Haas alumni take on civil leadership
Loren Taylor, MBA 05, always knew he’d pursue a public service role in his home city of Oakland, California. It was the very community—of family members, teachers, coaches, and scout leaders—that exposed him to ideas and opportunities that led to his degree in engineering followed by a Berkeley MBA.
“As a black man growing up in Oakland, in America, I could very easily have been on a different path,” he says. “Because of my trajectory and how it was impacted by this ecosystem of supports, it was always a given that I would take the blessings that I’ve gotten and translate that back to others.”
But it was a matter of choosing the right time. He first spent two decades in the private sector as a biomedical engineer and a management consultant, developing strategies and opportunities for the healthcare, green energy, and telecom sectors. For the last four years, he’s been an Oakland city councilmember and this year ran for mayor among a field of 10 candidates. Despite losing an extremely close race and having to give up his seat on the city council, Taylor will continue working with the social impact consulting firm he launched in 2016 to help nonprofits and small businesses improve the lives of disadvantaged communities.
Public service, however, is not on everyone’s radar. Laura Parmer-Lohan, MBA 96, never imagined she’d run for political office. She was a successful marketing executive with her own consulting business. But the idea arose after her two teenage sons shared how discouraged they felt about climate change and the government’s seeming inability to do anything about it. Their disillusionment weighed on her.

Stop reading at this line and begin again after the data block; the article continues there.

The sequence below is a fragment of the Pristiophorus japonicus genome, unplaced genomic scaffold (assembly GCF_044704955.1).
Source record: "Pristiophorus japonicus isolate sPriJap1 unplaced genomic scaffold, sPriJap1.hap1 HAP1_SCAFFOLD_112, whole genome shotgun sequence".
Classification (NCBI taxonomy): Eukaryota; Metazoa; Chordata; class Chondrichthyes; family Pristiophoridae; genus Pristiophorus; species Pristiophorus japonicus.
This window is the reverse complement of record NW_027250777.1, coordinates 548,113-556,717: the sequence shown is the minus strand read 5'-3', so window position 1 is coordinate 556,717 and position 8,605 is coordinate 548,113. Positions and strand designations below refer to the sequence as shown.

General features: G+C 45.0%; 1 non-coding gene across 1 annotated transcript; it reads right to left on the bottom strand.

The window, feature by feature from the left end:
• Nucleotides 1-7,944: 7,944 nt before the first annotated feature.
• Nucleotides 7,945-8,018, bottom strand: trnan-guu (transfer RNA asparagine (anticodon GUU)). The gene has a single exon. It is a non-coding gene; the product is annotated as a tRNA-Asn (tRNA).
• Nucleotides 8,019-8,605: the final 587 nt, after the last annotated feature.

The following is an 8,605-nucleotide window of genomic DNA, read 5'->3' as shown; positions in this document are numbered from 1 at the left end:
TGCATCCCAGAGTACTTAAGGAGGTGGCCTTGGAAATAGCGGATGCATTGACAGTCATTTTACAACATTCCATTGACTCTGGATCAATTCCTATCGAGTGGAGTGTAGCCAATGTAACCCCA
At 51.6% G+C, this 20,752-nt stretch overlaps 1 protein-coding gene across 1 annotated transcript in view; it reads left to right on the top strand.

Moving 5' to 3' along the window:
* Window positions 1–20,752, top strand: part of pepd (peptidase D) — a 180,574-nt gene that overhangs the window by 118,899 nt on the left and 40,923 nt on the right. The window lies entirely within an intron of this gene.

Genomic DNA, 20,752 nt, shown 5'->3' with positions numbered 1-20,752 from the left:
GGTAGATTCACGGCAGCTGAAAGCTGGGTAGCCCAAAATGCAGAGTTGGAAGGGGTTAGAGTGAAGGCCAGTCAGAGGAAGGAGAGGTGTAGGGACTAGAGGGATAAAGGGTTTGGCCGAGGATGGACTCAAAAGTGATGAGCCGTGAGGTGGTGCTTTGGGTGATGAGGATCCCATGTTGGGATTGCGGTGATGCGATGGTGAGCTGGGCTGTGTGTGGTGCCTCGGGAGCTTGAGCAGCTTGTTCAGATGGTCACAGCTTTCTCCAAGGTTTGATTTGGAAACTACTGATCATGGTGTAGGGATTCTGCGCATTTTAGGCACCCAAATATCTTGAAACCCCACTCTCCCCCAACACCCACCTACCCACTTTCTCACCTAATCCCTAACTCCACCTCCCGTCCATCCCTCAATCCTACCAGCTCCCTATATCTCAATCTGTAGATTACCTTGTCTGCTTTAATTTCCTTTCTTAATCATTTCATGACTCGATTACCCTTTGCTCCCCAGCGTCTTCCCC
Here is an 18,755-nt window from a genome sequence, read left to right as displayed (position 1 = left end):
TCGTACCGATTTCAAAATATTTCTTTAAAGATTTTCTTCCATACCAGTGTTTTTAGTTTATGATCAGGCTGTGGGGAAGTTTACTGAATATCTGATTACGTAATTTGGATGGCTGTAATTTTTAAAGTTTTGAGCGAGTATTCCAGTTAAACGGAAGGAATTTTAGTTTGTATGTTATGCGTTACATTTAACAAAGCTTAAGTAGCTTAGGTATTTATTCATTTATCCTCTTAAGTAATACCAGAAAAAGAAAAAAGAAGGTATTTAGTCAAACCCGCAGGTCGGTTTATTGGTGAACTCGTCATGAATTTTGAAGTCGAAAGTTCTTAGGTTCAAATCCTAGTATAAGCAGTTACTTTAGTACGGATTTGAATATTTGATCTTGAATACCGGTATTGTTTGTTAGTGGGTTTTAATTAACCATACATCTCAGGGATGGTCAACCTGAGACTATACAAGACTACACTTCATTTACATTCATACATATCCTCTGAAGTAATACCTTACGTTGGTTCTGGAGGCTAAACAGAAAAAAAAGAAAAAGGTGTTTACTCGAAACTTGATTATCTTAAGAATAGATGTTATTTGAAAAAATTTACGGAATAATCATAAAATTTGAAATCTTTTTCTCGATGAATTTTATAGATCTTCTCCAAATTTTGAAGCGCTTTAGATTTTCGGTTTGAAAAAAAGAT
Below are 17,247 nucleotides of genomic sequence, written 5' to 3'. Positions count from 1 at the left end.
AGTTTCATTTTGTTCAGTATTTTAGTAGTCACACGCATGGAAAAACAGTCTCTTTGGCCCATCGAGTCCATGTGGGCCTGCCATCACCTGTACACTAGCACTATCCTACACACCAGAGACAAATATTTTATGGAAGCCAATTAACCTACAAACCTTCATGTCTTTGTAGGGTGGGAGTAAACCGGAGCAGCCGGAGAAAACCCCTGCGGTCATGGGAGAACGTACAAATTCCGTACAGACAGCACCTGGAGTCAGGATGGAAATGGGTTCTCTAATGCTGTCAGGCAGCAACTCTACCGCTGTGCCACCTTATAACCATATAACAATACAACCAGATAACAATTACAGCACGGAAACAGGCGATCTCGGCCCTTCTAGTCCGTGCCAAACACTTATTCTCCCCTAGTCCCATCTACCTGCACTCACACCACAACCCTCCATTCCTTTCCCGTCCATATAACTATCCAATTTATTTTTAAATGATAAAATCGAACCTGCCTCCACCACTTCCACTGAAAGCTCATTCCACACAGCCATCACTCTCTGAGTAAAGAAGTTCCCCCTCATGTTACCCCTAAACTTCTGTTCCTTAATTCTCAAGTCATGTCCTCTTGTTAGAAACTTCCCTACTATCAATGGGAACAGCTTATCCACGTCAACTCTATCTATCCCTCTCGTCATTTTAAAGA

“To have the next generation lacking confidence was deeply concerning to me,” says Parmer-Lohan. “My kids are my hope, and when I heard that they lacked hope, I wanted to figure out how I could lend my leadership skills to the community.” In 2017 she ran for and won a seat on the city council in her hometown of San Carlos, California. She’s since helped the city create a strong climate action plan with over 40 strategies to reduce greenhouse gas emissions and address the impacts of climate change.
The desire to find solutions to society’s biggest challenges is woven into the DNA of Haas alumni. And while most will leave their mark in the private sector, for some, public service offers an ideal way to go beyond themselves.
From private to public
For the Haas alumni interviewed for this article, the transition to civic leadership was relatively seamless. Many of the skills that make for success in business are just as essential in government.
Donna Colson, MBA 94, who was elected to Burlingame’s city council in 2015—and who was the city’s mayor in 2019—says she constantly calls on her business background, which includes real estate investment consulting, pension administration, and institutional investment management. In fact, much of what she does in city government relies on business school fundamentals.